Al-T?abari, Abu’L-H?asan ‘Ali Ibn Sahl Rabban

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(b. Marw, Persia, ca. 808: d. Baghdad,ca. 861)

medicine, natural science, theology, government.

Tabarī was born into a prominent and religious Syriac Christian family living in Marw in the region of Khurāsān (near present-day Tehran). His father, Sahl, was a highly placed government official who was learned in medicine, philosophy, theology, and astrology. His scholarship and his religious and philanthropic activities won him the prestigious Syriac title of Rabbān, meaning “teacher”. Sahl took a special interest in the upbringing of his son ʿAlī. Besides giving him a good education, Sahl taught him religion, medicine, and philosophy. The fatherly exhortations and advice led young ʿAlī to an appreciation and love of learning. When ʿAlī was ten years old he was taken to Tabaristān by his father, who was probably sent there on an assignment for the state. Because of their residence in Tabaristān, ’Alī became known as al-Tabarī. There, he devoted his time to the study of medicine, religion, philosophy, and the natural sciences. because Tabarī excelled in learning and as a counselor to the ruler of Tabaristān, he was summoned in 840 to the Abbasid capital to serve in the palace of Caliph al-Muʿtasim and his successor, Caliph al-Wāthiq (842–847). Under al-Mutawakkil (847–861), Tabarī’s position was raised to that of companion to the caliph, who “urged and encouraged” him not only to embrace and confess openly his adherence to Islam, but also to defend his new faith against other religions.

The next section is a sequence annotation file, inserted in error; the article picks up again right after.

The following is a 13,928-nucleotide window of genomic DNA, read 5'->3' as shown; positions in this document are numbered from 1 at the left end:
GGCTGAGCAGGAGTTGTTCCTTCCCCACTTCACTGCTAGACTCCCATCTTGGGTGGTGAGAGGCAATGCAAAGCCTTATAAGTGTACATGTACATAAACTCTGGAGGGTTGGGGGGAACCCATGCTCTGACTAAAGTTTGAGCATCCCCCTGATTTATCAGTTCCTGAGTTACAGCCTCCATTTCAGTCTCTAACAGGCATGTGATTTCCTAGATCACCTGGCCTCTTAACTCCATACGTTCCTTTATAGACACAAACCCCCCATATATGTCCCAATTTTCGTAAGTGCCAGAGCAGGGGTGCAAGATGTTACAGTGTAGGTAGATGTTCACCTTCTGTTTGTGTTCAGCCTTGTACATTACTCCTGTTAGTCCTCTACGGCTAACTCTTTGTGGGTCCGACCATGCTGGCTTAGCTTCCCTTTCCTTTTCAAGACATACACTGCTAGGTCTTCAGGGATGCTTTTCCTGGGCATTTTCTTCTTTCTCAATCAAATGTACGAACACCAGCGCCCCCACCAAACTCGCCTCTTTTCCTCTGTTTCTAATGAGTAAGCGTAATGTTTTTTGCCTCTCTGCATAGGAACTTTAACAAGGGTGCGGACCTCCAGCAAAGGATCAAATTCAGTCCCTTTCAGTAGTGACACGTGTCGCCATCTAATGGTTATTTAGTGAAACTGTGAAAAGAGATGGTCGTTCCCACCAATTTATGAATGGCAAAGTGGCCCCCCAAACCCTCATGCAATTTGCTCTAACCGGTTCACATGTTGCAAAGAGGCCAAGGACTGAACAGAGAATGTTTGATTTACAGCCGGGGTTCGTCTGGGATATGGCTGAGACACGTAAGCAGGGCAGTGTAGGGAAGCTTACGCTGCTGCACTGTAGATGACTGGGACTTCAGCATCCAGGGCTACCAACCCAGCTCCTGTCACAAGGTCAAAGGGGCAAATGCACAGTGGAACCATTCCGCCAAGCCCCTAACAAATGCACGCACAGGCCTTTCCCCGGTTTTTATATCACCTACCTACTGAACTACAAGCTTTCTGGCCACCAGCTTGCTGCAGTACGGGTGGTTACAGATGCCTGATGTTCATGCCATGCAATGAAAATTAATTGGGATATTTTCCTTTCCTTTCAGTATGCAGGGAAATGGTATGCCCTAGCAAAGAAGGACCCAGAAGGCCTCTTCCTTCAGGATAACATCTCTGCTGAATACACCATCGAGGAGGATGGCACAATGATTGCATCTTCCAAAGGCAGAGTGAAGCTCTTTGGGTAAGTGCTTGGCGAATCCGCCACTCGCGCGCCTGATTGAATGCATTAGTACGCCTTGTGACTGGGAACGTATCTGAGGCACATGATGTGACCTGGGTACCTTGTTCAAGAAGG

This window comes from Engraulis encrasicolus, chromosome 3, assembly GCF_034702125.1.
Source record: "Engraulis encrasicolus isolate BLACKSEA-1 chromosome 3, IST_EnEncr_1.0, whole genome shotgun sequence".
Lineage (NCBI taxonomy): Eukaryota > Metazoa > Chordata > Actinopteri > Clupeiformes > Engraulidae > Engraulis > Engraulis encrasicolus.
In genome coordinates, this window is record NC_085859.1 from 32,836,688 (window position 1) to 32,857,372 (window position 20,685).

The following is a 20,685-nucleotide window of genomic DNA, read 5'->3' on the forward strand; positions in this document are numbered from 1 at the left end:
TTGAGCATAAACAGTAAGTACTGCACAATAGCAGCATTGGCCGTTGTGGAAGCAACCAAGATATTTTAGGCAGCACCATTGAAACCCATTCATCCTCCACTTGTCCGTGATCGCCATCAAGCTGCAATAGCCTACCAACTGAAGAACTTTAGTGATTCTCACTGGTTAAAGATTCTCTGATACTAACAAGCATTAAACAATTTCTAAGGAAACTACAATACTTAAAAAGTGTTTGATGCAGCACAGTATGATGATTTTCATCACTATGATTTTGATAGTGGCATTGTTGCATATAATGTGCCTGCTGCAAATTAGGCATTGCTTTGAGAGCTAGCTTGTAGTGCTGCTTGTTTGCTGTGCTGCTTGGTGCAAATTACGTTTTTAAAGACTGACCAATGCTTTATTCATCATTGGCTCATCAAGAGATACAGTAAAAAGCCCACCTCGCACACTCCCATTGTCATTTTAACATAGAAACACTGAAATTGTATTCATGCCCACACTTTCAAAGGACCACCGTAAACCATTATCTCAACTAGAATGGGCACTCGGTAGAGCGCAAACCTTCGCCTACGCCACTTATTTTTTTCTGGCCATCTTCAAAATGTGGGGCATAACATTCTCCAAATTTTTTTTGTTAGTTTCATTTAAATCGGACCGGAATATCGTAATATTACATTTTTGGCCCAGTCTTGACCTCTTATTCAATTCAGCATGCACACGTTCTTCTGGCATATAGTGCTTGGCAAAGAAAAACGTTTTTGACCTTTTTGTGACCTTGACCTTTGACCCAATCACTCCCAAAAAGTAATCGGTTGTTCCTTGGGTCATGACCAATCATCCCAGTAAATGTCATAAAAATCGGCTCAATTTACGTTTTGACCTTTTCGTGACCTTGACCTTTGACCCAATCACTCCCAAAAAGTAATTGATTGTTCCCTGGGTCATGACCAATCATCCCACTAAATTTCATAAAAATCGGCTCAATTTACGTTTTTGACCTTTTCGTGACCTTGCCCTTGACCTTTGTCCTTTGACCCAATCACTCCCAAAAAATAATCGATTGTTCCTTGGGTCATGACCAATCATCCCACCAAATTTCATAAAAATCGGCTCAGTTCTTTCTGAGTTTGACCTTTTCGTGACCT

In 850 and 855 Tabarī wrote his two best known books, Firdaws al-hikma and A;-Dīn wāldawla, respectively. He dedicated both to his patron and benefactor, al-Mutawakkil.

In Firdaws (“Paradise of Wisdom”),Tabarīcompiled, extracted, and digested information on all aspects of medicine from Greek, Syriac, and Indian medical compendiums. He also added his own observations and interpretations throughout his medical encyclopedia, the first of its kind in Arabic with such scope and comprehensiveness. In addition to medicine, embryology, and surgery, Tabarīwrote on toxicology, psychotherapy, cosmogony, and astrology. Tabarī also made reference to the outstanding contributions of two of his contemporaries, YŪhannā ibn Māsawayh (d. 857), a pioneer Arabic medical educator and author, and Hunayn ibn Ishāq, the indefatigable translator of medical texts from Syriac and Greek, and one of the foremost Arabic scholars of his time.

Tabarī’s polemics in Al-Din Wā’l-dawla (“On Religion and Government”) shed considerable light on his life, religious beliefs, and philosophy, and reflect on religio-philosophical thought in ninth-century Islam.

It has been erroneously reported that Tabarī was a Jew and that he taught the physician Abü Bakr Muhammad al-Rāzī (865–925). In fact, Tabarīmust have died in Baghdad before Rāzī was even born. But Rāzīand other medical educators and authors in medieval Islam did benefit from Tabarī’s works, ingenuity, and ideas, since. through his foresight, industry, and genius, Tabarī contributed materially to ninth-century Arabic learning and scholarship.


I. Original Works. Muhammad Z. Siddiqi of India, a former student of the late Edward G. Browne, edited Tabarī’s Firdaws al-hikma (“Paradise of Wisdom”), with a useful introduction (Berlin, 1928). Since then other manuscripts–besides those cited in the Berlin and British Museums–have been discovered. Tabarī’s Al-Dīn wā’l-dawla (“On Religion and Government”) was edited with an English translation by Alphonse Mingana from a unique manuscript at the John Rylands Library (Cairo–Manchester, 1922–1923).